river and mountains
By Daniel Scharpenburg

A famous, historical Zen teacher named Qingyuan Weixin had a saying…

At the first level on the path he saw mountains as mountains and rivers as rivers.

On the second level of the path he saw that mountains are not mountains and rivers are not rivers.

And at a third level he saw once again mountains were mountains and rivers were rivers.

The singer Donovan Leitch was inspired by this story when he wrote the song “There is a Mountain,” with the seemingly nonsensical lyric, “First there is a mountain, then there is no mountain, then there is.”

It seems like such a profound thing to say.

I think the first stage, when mountains are mountains and rivers are rivers, is the beginning of our practice; when we’ve started the journey to self-transformation. There are teachers to learn from and things to be learned—there is a mountain to climb.

Second, when mountains are not mountains and rivers are not rivers, is when we start to see things as they really are; when we start to see our true nature.

We see everything is made up of other things, nothing exists on its own. Those mountains are made up of rocks and trees and grass and so many other things. Everything is connected to everything else. When we become conscious that this applies to ourselves too, it is very important. We live in the delusion: we are separate from the world around us. This delusion causes us to suffer and has stopped us from understanding.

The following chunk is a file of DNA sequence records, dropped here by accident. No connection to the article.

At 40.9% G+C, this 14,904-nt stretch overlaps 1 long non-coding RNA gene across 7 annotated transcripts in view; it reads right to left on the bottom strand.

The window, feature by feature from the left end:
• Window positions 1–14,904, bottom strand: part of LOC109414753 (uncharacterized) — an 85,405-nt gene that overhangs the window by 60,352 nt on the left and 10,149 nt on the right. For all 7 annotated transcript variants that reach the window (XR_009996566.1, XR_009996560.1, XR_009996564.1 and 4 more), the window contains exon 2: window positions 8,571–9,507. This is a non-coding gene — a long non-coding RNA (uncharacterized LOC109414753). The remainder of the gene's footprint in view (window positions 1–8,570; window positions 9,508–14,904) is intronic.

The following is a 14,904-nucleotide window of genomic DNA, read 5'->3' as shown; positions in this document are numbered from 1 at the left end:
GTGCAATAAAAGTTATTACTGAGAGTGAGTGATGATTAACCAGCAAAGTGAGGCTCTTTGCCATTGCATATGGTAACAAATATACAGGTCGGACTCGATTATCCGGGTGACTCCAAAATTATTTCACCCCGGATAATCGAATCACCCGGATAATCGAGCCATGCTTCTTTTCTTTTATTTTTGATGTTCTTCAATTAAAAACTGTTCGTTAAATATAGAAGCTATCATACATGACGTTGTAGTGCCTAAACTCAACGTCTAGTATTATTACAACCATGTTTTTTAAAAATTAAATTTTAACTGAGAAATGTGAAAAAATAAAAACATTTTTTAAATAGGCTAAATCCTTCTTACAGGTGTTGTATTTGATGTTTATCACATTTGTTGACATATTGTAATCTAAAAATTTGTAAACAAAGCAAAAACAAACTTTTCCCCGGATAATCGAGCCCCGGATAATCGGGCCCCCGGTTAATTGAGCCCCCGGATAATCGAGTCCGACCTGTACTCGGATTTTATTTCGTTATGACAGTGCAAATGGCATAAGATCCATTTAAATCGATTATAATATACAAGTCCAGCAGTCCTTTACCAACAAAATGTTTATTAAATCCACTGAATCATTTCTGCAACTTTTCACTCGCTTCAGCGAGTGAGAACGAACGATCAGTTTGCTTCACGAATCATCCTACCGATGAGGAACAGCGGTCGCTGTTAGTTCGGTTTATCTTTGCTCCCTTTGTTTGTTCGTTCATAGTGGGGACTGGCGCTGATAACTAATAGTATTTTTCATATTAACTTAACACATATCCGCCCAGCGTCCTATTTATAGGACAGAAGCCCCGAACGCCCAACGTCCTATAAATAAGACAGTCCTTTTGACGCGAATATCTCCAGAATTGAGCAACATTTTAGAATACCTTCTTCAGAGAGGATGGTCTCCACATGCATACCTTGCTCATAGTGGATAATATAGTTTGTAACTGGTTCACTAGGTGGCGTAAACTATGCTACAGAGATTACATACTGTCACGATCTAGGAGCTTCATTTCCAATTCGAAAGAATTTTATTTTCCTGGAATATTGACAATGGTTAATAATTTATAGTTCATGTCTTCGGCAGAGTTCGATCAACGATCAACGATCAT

When we come to realize the oneness of things, we comprehend that we are Enlightened, and we have been the whole time.

It’s at the third stage, when mountains are once again mountains and rivers are once again rivers, that we really understand; we reconcile the paradox. This is where we learn to dwell in both the transcendent reality and the immanent one.

First stage our feet are firmly planted on the ground. Second stage we have our heads in the clouds. Third stage we learn how to do both.

This represents understanding, as the Heart Sutra says, “Form is Emptiness and Emptiness is Form.” When we have key insights into the nature of reality, we dwell in the world of Emptiness and the world of Form. We come to realize the truth, we’ve been doing that the whole time.

Photo: (source)

Editor: Alicia Wozniak

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Daniel Scharpenburg

Daniel Scharpenburg is a Dharma Teacher and Meditation Coach in Kansas City. He teaches at the Open Heart Project, an online meditation community. He has been trained with a wide variety of teachers. He received Meditation Instructor Training and Certification at the Rime Buddhist Center and was recognized as a teacher in the Zen tradition by the Dharma Winds Zen Order. His main focus is on mindfulness practices rooted in the earliest zen teachings and compassion practices rooted in the Bodhisattva tradition. He has taken Bodhisattva Vows and the Brahmajala Precepts.
Find out more about Daniel here and connect with him on Facebook
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